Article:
Why Obamacare Is Good for Poor Whites

Lack of affordable health care affects impoverished whites more than blacks -- and most of them live in red states.

Generic image (Thinkstock)
Generic image (Thinkstock)

And according to a new economic gauge published by Oxford University Press, economic insecurity among whites is increasingly pervasive, affecting more than 76 percent of white adults by age 60. Economic insecurity is defined as a year or more of periodic joblessness, income below 150 percent of the poverty line and reliance on government aid such as food stamps. Sociologist often call this group “the invisible poor” because the misguided media meme and metanarrative is that black and brown people are the face of poverty in America.

These are the very people the Affordable Care Act was designed to help. But they remain the “invisible poor” as Republicans in Washington abandon governance for obstruction. Instead of helping those most in need, they’ve chosen to shut down government, make steep cuts to programs like food stamps and remain hell-bent on dismantling universal health care — the chief legislative achievement of the first African-American president.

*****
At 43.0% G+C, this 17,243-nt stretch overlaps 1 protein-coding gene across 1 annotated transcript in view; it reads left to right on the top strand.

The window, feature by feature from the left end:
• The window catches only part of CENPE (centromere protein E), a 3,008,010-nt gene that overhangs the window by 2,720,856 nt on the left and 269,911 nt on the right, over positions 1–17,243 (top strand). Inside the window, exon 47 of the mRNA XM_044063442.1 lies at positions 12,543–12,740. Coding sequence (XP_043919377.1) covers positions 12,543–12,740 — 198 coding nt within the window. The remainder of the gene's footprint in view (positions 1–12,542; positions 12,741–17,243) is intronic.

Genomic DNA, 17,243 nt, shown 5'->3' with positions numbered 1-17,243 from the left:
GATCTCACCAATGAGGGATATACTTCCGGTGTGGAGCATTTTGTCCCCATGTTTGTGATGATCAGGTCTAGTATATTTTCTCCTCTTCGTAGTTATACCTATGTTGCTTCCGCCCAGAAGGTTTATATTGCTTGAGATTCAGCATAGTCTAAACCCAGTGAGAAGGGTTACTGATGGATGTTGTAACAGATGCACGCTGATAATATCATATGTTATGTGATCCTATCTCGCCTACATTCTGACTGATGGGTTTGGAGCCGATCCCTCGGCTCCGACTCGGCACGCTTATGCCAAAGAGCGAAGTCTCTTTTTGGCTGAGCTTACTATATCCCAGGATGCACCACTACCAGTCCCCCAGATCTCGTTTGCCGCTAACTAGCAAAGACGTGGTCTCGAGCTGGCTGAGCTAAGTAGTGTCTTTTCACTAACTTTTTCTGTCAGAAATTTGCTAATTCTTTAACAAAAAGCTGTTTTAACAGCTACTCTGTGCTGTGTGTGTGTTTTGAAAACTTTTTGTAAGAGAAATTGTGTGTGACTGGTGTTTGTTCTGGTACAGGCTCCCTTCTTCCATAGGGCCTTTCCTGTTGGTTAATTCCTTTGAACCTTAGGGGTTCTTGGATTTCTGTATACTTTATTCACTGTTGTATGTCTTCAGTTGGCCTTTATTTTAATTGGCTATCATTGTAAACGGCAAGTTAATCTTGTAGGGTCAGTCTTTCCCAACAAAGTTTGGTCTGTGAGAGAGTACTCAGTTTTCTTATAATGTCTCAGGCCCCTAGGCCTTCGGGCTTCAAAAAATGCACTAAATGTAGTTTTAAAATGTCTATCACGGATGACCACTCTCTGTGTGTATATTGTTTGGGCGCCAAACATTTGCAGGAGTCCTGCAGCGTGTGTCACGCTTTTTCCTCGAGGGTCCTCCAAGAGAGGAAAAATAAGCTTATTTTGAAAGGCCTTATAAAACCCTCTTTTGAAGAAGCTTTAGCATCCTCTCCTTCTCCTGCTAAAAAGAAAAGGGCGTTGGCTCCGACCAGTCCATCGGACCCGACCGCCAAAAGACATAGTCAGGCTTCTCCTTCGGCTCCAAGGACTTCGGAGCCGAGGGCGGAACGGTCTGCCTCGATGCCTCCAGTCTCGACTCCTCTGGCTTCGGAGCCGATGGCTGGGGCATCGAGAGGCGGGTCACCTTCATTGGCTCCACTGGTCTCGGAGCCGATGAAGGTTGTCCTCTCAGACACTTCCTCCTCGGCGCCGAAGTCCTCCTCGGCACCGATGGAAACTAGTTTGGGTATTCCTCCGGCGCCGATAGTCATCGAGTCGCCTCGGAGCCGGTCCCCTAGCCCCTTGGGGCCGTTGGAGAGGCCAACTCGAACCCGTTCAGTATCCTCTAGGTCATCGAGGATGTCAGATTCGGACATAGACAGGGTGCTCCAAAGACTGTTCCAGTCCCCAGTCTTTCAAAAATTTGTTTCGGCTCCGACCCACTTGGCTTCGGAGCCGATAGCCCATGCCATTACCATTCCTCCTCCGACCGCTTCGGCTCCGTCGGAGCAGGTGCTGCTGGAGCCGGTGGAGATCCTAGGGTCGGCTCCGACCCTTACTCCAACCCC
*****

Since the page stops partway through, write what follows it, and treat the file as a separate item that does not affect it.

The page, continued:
Edward Wyckoff Williams is a contributing editor at The Root. He is a columnist and political analyst, appearing on Al-Jazeera, MSNBC, ABC, CBS Washington and national syndicated radio. Follow him on Twitter and Facebook.

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